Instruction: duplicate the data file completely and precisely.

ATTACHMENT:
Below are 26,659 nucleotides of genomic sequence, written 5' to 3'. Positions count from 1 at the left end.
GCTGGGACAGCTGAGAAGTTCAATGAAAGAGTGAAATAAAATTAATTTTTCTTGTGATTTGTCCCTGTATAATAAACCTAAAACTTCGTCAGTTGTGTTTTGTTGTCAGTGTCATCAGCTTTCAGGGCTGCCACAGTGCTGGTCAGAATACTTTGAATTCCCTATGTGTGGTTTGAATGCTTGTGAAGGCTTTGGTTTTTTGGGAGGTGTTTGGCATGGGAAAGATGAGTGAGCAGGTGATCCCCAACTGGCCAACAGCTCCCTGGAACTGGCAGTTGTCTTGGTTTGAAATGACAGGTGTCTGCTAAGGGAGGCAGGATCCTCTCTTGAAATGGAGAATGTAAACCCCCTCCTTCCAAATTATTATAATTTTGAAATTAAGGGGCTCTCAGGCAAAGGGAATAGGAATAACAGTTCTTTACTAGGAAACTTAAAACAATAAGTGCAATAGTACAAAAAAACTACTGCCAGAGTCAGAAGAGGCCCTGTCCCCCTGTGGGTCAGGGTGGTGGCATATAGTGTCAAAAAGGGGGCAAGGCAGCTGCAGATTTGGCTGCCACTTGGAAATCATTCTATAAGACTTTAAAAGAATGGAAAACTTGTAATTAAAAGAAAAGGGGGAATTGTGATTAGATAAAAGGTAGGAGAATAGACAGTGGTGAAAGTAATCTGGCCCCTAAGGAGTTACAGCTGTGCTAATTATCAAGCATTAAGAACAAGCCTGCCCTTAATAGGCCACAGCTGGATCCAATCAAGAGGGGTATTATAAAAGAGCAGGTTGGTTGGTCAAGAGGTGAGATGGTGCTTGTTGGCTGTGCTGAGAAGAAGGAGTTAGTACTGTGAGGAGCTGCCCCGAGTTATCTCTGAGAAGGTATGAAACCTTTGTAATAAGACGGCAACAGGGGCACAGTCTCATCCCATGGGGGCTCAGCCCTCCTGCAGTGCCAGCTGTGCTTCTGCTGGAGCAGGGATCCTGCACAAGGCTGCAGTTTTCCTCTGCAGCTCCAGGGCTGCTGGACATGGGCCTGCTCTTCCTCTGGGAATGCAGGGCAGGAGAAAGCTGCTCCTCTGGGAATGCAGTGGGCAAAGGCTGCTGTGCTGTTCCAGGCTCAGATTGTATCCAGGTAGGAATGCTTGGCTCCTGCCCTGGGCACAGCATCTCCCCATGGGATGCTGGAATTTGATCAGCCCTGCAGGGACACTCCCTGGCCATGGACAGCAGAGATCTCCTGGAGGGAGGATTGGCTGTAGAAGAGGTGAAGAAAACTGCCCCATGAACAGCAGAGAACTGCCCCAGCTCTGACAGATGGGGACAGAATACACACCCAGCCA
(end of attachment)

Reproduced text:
Below are 26,659 nucleotides of genomic sequence, written 5' to 3'. Positions count from 1 at the left end.
GCTGGGACAGCTGAGAAGTTCAATGAAAGAGTGAAATAAAATTAATTTTTCTTGTGATTTGTCCCTGTATAATAAACCTAAAACTTCGTCAGTTGTGTTTTGTTGTCAGTGTCATCAGCTTTCAGGGCTGCCACAGTGCTGGTCAGAATACTTTGAATTCCCTATGTGTGGTTTGAATGCTTGTGAAGGCTTTGGTTTTTTGGGAGGTGTTTGGCATGGGAAAGATGAGTGAGCAGGTGATCCCCAACTGGCCAACAGCTCCCTGGAACTGGCAGTTGTCTTGGTTTGAAATGACAGGTGTCTGCTAAGGGAGGCAGGATCCTCTCTTGAAATGGAGAATGTAAACCCCCTCCTTCCAAATTATTATAATTTTGAAATTAAGGGGCTCTCAGGCAAAGGGAATAGGAATAACAGTTCTTTACTAGGAAACTTAAAACAATAAGTGCAATAGTACAAAAAAACTACTGCCAGAGTCAGAAGAGGCCCTGTCCCCCTGTGGGTCAGGGTGGTGGCATATAGTGTCAAAAAGGGGGCAAGGCAGCTGCAGATTTGGCTGCCACTTGGAAATCATTCTATAAGACTTTAAAAGAATGGAAAACTTGTAATTAAAAGAAAAGGGGGAATTGTGATTAGATAAAAGGTAGGAGAATAGACAGTGGTGAAAGTAATCTGGCCCCTAAGGAGTTACAGCTGTGCTAATTATCAAGCATTAAGAACAAGCCTGCCCTTAATAGGCCACAGCTGGATCCAATCAAGAGGGGTATTATAAAAGAGCAGGTTGGTTGGTCAAGAGGTGAGATGGTGCTTGTTGGCTGTGCTGAGAAGAAGGAGTTAGTACTGTGAGGAGCTGCCCCGAGTTATCTCTGAGAAGGTATGAAACCTTTGTAATAAGACGGCAACAGGGGCACAGTCTCATCCCATGGGGGCTCAGCCCTCCTGCAGTGCCAGCTGTGCTTCTGCTGGAGCAGGGATCCTGCACAAGGCTGCAGTTTTCCTCTGCAGCTCCAGGGCTGCTGGACATGGGCCTGCTCTTCCTCTGGGAATGCAGGGCAGGAGAAAGCTGCTCCTCTGGGAATGCAGTGGGCAAAGGCTGCTGTGCTGTTCCAGGCTCAGATTGTATCCAGGTAGGAATGCTTGGCTCCTGCCCTGGGCACAGCATCTCCCCATGGGATGCTGGAATTTGATCAGCCCTGCAGGGACACTCCCTGGCCATGGACAGCAGAGATCTCCTGGAGGGAGGATTGGCTGTAGAAGAGGTGAAGAAAACTGCCCCATGAACAGCAGAGAACTGCCCCAGCTCTGACAGATGGGGACAGAATACACACCCAGCCA